4 thoughts on “The Paris Notebooks – Quentin S. Crisp

  1. 7 – 8 May

    “In any case, you never really catch up.”

    I am only reading this non-fiction diary or notebook of Quentin S. Crisp’s birthday present trip in 2007 by Eurostar to Paris and his stay there because I am the biggest fan of his fiction. Intrigued so far by anonymous S., a pretty young lady I merely infer, and going back to the apartment for Lieder and with a picture of the real Quentin Crisp on the wall. This is not fiction, I infer, but it is in the amenable textured style of his fiction, interruptible audit trail with literary or philosophical or, no doubt later, spiritual coquettish delays between actions and events and near synaesthesia of details. A found art in itself. The arguably ‘one person’ lift being almost a rendezvous of kindred souls, I guess, if not a game of sardines?

  2. 9 -10 May

    “But perhaps my tastes are rather strange. It’s hard for me to tell.”

    Seems apposite for those like us who fear perceived preciousness or as I call it pretentiousness. A travel through some thoughts on Art while accompanying S. (a Platonic friend?) to museums after traipsing himself alone to cafés for the optimum drink and food of neutralised self-consciousness. The Mona Lisa. The contrasts between the orient and occident of music (I simply listen to music so classical music or whatever music needs no agonising over as far as I am concerned) – but death in life and as depicted in Time’s Art does need agonising over, I guess, and there is a very powerful reference here in QSC’s journal to a couple of lines from Bowie that I had not seen before. But meanwhile a question from my reading of this book yesterday – Why peonies? And why today lilies of the valley? Not precious so much as the need to be precise, precise and agonisingly so?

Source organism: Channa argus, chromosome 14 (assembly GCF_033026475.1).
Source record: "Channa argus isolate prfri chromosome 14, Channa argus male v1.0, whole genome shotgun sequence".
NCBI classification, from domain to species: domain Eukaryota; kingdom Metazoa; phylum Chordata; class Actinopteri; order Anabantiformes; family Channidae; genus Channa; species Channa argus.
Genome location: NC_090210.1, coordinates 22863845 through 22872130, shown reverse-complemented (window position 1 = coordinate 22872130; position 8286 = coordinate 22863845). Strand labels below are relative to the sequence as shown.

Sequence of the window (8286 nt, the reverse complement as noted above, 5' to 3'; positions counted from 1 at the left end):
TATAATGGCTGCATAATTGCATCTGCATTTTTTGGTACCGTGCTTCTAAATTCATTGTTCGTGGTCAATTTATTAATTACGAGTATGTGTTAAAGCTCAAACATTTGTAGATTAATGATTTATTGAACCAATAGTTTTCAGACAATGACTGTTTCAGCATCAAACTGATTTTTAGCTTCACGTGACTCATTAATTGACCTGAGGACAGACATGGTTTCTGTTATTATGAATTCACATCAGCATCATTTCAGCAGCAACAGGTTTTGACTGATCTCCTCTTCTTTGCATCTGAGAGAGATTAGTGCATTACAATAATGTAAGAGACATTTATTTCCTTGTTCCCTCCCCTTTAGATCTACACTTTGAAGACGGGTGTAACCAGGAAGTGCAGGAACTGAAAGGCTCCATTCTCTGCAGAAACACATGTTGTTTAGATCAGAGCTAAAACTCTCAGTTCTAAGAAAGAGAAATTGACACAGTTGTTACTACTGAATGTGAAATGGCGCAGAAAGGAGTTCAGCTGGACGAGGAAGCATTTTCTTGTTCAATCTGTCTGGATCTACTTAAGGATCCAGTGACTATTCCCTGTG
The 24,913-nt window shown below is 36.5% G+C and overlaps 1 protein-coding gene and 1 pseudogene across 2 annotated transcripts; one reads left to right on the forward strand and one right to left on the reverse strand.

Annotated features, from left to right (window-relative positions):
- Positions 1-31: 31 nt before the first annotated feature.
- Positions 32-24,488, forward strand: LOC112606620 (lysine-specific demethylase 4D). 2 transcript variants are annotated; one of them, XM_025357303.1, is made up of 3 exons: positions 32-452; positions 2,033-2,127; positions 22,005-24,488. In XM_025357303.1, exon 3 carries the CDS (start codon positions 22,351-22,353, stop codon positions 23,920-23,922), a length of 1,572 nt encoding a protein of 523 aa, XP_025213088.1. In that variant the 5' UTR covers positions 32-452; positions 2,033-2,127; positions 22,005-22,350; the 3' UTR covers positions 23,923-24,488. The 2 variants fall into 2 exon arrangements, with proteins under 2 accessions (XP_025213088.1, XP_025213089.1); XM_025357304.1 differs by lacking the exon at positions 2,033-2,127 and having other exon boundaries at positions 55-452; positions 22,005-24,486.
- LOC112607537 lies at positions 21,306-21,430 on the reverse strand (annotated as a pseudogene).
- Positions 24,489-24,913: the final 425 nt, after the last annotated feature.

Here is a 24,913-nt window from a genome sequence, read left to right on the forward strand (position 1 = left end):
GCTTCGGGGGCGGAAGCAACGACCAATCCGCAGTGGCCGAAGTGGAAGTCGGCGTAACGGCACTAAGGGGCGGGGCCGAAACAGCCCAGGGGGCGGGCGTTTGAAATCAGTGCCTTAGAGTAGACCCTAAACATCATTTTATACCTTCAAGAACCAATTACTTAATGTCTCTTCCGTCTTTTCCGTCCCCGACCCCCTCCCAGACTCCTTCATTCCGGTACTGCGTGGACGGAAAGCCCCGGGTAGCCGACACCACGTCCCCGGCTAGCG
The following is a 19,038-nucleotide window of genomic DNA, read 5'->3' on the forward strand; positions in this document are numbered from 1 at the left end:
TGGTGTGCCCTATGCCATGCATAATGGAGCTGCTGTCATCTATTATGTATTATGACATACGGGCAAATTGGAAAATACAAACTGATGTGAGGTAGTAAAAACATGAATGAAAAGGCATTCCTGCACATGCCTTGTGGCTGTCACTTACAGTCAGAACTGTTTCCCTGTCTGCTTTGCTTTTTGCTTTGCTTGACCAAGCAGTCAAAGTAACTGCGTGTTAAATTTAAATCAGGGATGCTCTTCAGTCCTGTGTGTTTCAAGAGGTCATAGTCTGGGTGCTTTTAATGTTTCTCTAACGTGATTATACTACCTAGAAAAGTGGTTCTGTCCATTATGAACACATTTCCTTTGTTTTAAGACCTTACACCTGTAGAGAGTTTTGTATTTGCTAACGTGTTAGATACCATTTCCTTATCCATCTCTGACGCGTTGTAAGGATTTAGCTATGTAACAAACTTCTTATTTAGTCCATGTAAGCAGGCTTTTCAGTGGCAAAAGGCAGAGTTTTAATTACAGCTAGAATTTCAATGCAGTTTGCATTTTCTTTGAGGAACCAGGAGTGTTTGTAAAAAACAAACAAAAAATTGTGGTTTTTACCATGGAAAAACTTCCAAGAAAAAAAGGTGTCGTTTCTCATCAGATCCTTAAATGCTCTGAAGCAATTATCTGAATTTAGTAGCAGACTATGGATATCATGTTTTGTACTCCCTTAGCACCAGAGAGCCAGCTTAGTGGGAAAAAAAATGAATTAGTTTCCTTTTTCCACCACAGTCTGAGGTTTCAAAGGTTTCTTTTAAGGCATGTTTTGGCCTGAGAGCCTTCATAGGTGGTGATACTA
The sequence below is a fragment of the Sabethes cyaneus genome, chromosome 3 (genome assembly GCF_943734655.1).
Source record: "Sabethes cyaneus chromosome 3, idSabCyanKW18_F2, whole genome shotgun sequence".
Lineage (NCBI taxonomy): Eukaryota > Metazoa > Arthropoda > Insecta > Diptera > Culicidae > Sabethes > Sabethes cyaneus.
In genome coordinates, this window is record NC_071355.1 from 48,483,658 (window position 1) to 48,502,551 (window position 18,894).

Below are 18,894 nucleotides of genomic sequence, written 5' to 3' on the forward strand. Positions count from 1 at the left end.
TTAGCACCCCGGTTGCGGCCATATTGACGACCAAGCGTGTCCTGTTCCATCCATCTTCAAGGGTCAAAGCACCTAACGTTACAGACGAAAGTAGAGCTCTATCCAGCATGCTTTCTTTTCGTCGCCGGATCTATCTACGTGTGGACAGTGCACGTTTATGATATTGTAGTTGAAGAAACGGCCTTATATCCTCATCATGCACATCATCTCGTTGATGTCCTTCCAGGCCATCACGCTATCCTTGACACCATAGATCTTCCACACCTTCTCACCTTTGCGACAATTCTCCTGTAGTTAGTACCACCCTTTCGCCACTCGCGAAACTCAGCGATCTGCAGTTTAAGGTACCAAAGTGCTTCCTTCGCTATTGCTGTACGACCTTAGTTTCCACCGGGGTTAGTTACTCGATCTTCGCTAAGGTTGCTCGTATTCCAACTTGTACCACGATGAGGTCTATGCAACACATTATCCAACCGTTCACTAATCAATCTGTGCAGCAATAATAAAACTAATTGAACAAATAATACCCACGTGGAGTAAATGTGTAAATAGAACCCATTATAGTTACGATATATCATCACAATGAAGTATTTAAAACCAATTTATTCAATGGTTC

3. 11 – 12 May

    “S. told me of some writer — Diderot apparently — who preferred symbolic eroticism to graphic eroticism.”

    This journal, so far, other than perhaps the concept of the one-person lift, is overtly as far from eroticism as it can be, but the book itself as a thing in itself may be a symbol for eroticism as well as for many other things? I have read some Diderot, one of my favourite writers in fact, but I can’t remember that preference being stated or enacted. But my example of this book I think is, I claim, just as a good an example as its own cracked jug or a living moment or its author’s stated loneliness or celibate fruitlessness or a pink peony design on a china cup or an unlikely place where to conjure up someone who is not there … I cannot catch up with all the current topics, as a writer cannot ever catch up with everything, but as far as classical music goes I have been listening to a Haydn string quartet while reading these two days in my own real-time, and it has the same methodical, civilised, gentle agonising as the thoughts going through this author’s days. Probably from the same era as Diderot?
    I note, too, by skimming ahead of where I have reached in these days, that PARTS of this book divide a day into two. I give notice that I shall ignore those divisions for the purpose of this gestalt real-time review, although I will give due unacknowledged acknowledgement to them in my own mind: my version of textually thinning a thicket into a thinet?

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